As school districts announce their plans to start the school year on modified schedules with continued digital learning, employers need to anticipate the accommodations parents will request and consider leave policies.

Join Allison Sues and John Hayes on Thursday, July 30, 2020 at 10AM CT as they discuss leave eligibility under the Families First Coronavirus Response Act (FFCRA), employee accommodations, and more. Key highlights include:

  • An overview of the different approaches to school openings by states, local governments, and school districts to try to reduce the spread of COVID-19 in the fall
  • Review of employee eligibility for FFCRA paid FMLA leave
  • Practical tips for employers accommodating employees who have school aged children
  • Updates on any new or potential legislation

COVID-19 “Close Contacts” Just Got a Little Closer

Contributed by Suzannah Wilson Overholt, July 1, 2020

Social distancing, black and white figures with face masks

As has come to be expected, the guidance regarding COVID-19 has changed again. This time the CDC narrowed the definition of who constitutes a “close contact” for purposes of tracing people with potential exposure to someone who has COVID-19.

While a “close contact” is still defined as someone who was within 6 feet of an infected person for at least 15 minutes, what has changed is when the exposure occurred during the ill person’s sickness. The relevant time is now from two days before illness onset (or, for asymptomatic patients, two days prior to specimen collection) until the time the patient is isolated. 

Before this change, the relevant period was from two days before symptom onset until the ill person met the criteria for discontinuing home isolation, which requires the person to be symptom free for at least three days and for at least 10 days to pass from symptom onset or, if someone is being tested, to be symptom free for three days and to have two negative tests at least 24 hours apart.

The new definition effectively reduces the time frame for identifying close contacts to as little as a few days – two days before the symptoms started to the start of home isolation could occur in three days. This change should be helpful to anyone who is faced with the task of identifying close contacts of individuals with COVID-19 – including employers, contact tracers, and public health officials. Their jobs just got a bit easier since there is now a smaller field of contacts to consider. The guidance also makes sense since, presumably, the ill person should not have any contacts (outside household members) once home isolation begins.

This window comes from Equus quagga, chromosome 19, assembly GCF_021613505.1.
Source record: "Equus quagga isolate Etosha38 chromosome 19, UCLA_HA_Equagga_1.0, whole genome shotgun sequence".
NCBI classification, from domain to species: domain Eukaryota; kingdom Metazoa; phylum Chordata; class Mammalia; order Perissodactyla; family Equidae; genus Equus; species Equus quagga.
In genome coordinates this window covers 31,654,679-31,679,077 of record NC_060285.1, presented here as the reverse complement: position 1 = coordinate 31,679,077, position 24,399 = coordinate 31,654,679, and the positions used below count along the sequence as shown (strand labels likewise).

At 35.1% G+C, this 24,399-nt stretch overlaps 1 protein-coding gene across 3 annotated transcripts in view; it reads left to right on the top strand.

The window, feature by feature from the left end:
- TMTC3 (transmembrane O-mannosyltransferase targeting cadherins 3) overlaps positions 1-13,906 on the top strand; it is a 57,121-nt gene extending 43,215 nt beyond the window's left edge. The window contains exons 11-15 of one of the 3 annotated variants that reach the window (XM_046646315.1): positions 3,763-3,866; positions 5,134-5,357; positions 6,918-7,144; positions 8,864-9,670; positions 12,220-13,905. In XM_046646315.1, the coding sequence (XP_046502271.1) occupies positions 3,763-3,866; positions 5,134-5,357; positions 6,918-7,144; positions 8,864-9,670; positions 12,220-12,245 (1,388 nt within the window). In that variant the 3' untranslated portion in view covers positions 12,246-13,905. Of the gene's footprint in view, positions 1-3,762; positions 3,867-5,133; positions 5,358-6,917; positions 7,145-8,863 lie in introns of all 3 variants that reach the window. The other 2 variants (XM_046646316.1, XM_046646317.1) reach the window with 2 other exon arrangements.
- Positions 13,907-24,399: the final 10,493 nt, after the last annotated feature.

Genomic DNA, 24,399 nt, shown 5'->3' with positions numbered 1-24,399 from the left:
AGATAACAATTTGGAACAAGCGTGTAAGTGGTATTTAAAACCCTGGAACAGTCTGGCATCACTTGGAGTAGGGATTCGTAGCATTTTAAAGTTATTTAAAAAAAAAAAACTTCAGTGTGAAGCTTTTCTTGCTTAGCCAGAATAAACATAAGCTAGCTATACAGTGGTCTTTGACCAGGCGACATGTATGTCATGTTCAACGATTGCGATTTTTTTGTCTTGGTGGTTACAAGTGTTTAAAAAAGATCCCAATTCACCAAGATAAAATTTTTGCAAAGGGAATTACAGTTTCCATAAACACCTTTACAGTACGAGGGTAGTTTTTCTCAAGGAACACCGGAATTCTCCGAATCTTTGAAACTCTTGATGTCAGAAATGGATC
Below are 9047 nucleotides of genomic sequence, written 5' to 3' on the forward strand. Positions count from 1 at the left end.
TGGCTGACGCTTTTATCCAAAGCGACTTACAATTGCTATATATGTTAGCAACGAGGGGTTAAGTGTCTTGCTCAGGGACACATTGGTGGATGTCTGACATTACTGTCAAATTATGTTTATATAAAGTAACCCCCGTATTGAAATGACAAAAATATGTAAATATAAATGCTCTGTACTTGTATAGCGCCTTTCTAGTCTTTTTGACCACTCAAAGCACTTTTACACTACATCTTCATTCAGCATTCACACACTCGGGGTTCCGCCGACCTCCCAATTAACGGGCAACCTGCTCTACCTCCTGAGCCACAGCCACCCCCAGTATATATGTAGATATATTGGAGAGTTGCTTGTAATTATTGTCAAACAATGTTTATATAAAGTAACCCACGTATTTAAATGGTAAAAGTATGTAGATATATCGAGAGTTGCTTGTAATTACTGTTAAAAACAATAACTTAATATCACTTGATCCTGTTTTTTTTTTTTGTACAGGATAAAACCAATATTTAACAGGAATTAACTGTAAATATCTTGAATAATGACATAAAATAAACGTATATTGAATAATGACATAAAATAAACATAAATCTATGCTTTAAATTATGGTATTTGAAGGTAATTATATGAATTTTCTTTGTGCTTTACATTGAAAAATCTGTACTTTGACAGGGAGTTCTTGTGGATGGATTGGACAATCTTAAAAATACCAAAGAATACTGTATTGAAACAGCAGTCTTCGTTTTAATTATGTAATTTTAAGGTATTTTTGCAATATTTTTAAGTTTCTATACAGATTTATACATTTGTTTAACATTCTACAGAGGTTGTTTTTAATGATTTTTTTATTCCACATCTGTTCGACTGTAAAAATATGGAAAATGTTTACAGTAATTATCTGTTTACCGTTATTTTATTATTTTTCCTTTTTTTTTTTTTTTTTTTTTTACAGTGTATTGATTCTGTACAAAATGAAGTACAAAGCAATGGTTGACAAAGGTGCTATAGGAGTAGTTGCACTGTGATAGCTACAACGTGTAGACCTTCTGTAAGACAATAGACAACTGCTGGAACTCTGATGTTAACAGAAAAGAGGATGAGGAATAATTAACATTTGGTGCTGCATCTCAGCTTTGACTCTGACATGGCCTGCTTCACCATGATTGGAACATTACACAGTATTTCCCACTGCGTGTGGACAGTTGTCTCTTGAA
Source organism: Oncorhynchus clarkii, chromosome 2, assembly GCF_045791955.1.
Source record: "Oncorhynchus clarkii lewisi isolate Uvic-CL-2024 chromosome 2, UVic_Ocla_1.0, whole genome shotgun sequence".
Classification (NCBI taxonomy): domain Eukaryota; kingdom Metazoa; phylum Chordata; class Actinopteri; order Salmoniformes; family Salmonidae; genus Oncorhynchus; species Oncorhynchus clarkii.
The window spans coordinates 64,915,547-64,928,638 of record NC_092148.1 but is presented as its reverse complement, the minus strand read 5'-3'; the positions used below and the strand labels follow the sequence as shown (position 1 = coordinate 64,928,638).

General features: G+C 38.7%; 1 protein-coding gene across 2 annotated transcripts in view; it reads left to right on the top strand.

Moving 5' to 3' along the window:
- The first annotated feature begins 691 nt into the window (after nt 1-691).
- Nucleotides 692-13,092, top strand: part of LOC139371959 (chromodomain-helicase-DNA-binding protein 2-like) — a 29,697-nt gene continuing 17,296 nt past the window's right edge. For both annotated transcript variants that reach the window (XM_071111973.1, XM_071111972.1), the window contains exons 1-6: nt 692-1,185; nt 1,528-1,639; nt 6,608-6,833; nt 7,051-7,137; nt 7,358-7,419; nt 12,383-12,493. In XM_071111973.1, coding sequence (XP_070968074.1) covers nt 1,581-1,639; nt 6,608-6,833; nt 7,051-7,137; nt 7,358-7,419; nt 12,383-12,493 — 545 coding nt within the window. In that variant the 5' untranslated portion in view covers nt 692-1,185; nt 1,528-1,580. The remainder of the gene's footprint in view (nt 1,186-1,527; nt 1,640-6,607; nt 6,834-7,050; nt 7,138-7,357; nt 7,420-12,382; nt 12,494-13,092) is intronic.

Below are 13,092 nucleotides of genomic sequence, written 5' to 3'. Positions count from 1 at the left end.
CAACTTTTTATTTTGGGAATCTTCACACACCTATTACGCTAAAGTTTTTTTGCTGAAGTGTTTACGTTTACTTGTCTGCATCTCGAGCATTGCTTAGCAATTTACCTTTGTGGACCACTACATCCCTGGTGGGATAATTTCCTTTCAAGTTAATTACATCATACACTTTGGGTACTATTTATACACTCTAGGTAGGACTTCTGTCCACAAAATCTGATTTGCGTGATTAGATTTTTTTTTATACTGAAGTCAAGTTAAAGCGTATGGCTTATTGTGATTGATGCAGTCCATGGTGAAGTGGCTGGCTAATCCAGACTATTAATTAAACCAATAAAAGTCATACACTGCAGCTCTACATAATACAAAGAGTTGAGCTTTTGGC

The CDC’s guidance continues to remind us that the 15 minute standard is not necessarily a rigid test. Factors to consider include proximity, the duration of exposure (e.g., longer exposure time likely increases exposure risk), whether the individual has symptoms (e.g., coughing likely increases exposure risk) and whether either the ill person or contact was wearing an N95 respirator (which reduces the risk of exposure). Note that using a fabric face covering should not be considered as reducing risk.

Different criteria apply in healthcare settings, where a prolonged exposure is defined as any exposure greater than 15 minutes because the contact is someone who is ill. While the CDC recognizes that brief interactions are less likely to result in transmission, symptoms and the type of interaction (e.g., did the person cough directly into the face of the individual) are important.

Employers must still be vigilant about identifying close contacts of any employees who have COVID-19. If you have not established an internal policy for doing so, now is the time.

Charting the Course for H-1Bs and Other Visas Through COVID-19

Contributed by Jacqueline Lentini McCullough, May 27, 2020

USA visa in a passport – travel background

U.S. Immigration laws and regulations have always required immigration attorneys to have a certain level of creativity to problem solve. Keeping current on regulation changes, combined with creativity, helped me navigate the paths to my clients’ goals even when they took unexpected turns.

The COVID-19 pandemic has taken creative problem solving and preparedness to a whole new level.

Here are six situations I am helping clients navigate.

Work-from-Home Effect on H-1Bs

U.S. Citizenship and Immigration Services (USCIS) is a traditional organization that has not caught up with some of the modern work world’s innovations. They prefer brick-and-mortar offices as evidence H-1B employees are working.

On a temporary basis, given our reality in many states, H-1Bs working from home is okay within certain parameters. However, if work from home were to become a permanent change, it could jeopardize their status.

Compliance for H-1B Employees Working from Home

H-1B employees working from home need to post the company’s Labor Condition Application (LCA) notice in their home for 10 consecutive days and complete the posting sheet. The posting sheet must then be sent to the employer and placed in the employer’s Public Access File.

Though this procedure sounds silly, it is important to comply with USCIS regulations.

Work and Pay Reduction Effects on H-1Bs